views from the gods

saints and sinners of the stage and screen

The Café
The Coffee Works Project
21st March 2013


Jonathan Bullock and Christopher Kouros as John and Naz

Photography supplied by Ben Aitken

With sticky fingers in his till, and a baby on the way, struggling café owner Marcus (Paul Lincoln) is having to make hard decisions. Smaller portions, higher prices, no more staff freebies. Standing at the counter with his calculator at the ready, Marcus works out his profit margins as his staff dissent around him.

The battle cry is led by new graduate Joe (Jolyon Westhorpe), vaguely middle class and very embarrassed to be so, aligning himself with Marxism and trying to save the world through the power of protest. His colleagues are less politically minded, more occupied with paying their bills than standing up to the man - in the kitchen, there is Naz (Christopher Kouros), a Turkish chef, who by his own admission, does what he wants, and Jimmy (Nathan Robinson), a Polish kitchen porter who can barely string together a word of English. Joining Joe in front-of-house duties are John (Jonathan Bullock), a proud father-of-one and more working class than Joe will ever be, and Rose (Sophie Dickson), the daughter of two dentists, forged in the fires of private boarding school.

Slightly dysfunctional, but with a believable dynamic, the characters all fit together well. The banter between Marcus and Joe reveals a precarious working relationship, with familiarity having bred contempt long ago. Kouros brings an easy humour to all of his scenes, a rather whimsical middle ground, with Robinson stoically providing support in the largely silent Jimmy.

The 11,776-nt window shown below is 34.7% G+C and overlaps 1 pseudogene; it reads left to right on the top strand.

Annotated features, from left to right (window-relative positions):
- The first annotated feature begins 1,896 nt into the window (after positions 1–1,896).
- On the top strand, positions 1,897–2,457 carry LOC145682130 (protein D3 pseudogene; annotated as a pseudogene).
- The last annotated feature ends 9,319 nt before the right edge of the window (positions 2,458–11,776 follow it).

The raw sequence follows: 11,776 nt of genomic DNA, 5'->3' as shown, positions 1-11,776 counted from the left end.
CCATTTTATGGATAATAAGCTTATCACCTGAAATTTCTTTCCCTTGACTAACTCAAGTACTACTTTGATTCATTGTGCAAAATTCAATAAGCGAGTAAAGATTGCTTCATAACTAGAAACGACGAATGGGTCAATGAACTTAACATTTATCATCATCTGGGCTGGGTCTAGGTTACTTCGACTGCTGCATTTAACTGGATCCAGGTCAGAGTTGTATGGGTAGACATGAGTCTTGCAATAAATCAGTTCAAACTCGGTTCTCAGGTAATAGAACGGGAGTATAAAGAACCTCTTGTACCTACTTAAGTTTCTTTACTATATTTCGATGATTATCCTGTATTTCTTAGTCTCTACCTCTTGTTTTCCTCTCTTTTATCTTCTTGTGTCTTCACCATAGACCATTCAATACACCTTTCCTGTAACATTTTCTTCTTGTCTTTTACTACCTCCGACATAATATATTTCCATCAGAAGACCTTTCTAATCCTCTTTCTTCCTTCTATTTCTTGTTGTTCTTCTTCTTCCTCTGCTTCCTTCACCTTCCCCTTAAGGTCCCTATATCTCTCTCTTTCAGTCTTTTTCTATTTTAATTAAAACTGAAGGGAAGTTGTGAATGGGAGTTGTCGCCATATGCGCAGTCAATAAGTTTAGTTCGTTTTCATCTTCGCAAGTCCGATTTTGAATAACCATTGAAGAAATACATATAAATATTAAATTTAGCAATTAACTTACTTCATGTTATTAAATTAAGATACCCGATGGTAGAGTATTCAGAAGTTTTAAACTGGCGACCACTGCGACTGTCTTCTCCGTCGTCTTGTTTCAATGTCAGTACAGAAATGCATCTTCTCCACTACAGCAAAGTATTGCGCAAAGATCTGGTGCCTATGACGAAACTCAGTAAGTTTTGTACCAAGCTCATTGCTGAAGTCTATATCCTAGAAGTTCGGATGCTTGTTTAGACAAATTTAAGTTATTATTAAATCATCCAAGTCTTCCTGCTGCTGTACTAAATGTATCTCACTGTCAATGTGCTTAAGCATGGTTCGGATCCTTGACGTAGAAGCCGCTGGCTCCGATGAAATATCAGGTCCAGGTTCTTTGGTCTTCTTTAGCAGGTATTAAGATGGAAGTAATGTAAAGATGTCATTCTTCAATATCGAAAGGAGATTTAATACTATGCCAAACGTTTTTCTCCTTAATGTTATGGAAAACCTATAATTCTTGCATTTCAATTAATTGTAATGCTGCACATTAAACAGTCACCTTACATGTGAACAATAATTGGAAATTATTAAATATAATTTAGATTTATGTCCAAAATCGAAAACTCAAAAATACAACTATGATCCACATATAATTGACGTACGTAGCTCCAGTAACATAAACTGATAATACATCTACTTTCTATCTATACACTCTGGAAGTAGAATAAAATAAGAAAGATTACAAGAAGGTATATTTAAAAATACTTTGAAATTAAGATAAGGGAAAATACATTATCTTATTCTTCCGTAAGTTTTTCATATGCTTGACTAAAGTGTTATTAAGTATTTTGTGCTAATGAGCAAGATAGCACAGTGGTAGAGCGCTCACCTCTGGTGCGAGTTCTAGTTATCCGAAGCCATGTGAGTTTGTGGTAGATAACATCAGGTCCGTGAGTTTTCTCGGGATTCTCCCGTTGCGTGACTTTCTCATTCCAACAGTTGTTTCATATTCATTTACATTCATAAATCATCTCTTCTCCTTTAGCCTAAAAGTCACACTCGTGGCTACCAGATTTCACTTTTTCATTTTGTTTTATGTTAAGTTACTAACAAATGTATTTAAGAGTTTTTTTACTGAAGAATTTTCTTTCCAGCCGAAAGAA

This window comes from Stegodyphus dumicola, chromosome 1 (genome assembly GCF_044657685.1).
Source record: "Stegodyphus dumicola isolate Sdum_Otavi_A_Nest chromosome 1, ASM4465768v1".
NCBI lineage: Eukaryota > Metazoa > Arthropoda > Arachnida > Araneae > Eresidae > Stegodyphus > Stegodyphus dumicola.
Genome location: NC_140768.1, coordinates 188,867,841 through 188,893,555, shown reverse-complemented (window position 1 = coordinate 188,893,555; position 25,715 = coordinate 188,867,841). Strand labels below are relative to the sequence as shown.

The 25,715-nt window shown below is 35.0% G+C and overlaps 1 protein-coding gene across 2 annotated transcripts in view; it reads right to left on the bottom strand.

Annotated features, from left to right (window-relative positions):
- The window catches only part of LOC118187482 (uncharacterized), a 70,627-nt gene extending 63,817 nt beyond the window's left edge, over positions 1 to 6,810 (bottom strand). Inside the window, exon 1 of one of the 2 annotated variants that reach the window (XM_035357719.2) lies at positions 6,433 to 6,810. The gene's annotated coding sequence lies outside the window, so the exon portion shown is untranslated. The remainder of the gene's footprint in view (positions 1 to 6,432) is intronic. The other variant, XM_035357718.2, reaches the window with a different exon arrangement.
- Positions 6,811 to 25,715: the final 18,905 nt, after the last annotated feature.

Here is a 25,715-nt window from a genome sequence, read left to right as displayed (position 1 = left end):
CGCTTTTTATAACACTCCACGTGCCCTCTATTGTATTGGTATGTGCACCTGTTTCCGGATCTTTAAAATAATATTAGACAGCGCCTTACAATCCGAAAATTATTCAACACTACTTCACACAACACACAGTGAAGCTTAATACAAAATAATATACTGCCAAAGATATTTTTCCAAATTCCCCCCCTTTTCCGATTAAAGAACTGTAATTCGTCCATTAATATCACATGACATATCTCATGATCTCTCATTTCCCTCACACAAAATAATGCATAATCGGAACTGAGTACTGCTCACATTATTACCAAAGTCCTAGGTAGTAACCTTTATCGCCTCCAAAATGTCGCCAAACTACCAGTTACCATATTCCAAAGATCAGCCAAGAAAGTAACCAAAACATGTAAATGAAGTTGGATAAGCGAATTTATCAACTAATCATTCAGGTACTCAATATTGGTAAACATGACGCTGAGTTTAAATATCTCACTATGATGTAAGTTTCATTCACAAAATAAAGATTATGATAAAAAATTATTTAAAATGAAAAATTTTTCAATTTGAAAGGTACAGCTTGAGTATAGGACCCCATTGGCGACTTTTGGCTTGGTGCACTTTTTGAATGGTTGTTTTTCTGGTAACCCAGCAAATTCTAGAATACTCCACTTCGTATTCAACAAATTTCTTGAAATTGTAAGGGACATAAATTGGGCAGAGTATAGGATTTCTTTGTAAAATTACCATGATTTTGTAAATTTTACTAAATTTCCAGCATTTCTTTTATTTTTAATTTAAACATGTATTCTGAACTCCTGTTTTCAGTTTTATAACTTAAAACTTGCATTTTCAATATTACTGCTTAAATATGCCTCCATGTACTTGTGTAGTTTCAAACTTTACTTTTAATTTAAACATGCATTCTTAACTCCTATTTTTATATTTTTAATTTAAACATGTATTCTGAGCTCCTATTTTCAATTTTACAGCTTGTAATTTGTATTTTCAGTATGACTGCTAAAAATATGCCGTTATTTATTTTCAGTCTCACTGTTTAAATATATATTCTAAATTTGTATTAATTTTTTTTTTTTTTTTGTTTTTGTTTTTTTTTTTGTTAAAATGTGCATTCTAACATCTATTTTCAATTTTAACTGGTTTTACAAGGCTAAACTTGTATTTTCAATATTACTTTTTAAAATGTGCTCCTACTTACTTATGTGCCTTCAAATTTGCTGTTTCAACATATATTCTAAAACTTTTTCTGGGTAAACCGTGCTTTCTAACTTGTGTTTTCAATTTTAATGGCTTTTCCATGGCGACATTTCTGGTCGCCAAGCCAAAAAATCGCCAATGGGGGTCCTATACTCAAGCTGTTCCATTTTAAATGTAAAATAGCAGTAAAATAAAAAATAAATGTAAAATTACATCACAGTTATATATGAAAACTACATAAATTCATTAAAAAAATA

Ben Aitken's writing is tight, and frequently hilarious, having undergone a revision since The Café was first staged in May 2012 in another small venue in Brighton. However, as the hour progresses, you start to wonder where he's going with his script. It's a piece of observational comedy, set over the course of one day in a small business, which makes us laugh heartily in all the right places, but it doesn't seem to quite stand up as an entire play on its own. It neither hangs together with a strong, driving storyline, nor is it a thematic piece where nothing happens deliberately to explore existentialism, nihilism or inertia - in pieces like Chekov's Three Sisters or perhaps more fittingly, Godot.

There's nothing wrong with a sixty minute play - sometimes that length of time is all you need, but The Café feels like the opening act of something more complex. Had we been told this was an excerpt rather than a completed work, we would have probably given this another star - at least then we could have handed it the benefit of the doubt, that there was more meat on its bones.

The Café is being staged in association with the nearby Old Red Lion, which is a natural partnership. One of our favourite theatre pubs, the Old Red Lion provides a small, intimate space where the actors often perform within touching distance of their audience. It's just as true here, in The Coffee Works Project café. By making this work a site-specific production, director Josh Roche brings a credibility to the proceedings. The set, so to speak, is authentic, down to every crumb of the chocolate cake that Marcus savours in front of his disillusioned workforce. But unlike many other site-specific shows, audience interaction is non-existent. While we believe and enjoy the show, we're not sucked into it.

And due to the layout of the venue - in particular, the one very opaque wall running down the middle - Roche is limited in his options. It could have been more interesting to seat the audience at tables and perhaps catch a glimpse of the jeggings-wearing Mrs Lehman, who seems to have been written out in this second outing. Roche however uses the space he has to its best effect.

Despite a few flaws, we would recommend The Café as, interactive or not, site specific shows always have a touch of magic about them. And although the script leaves us wanting more, what is there has been written with a tremendous amount of flair and humour.

The Café opened on 19th March and runs until 6th April 2013.

Nearest tube station: Angel (Northern)

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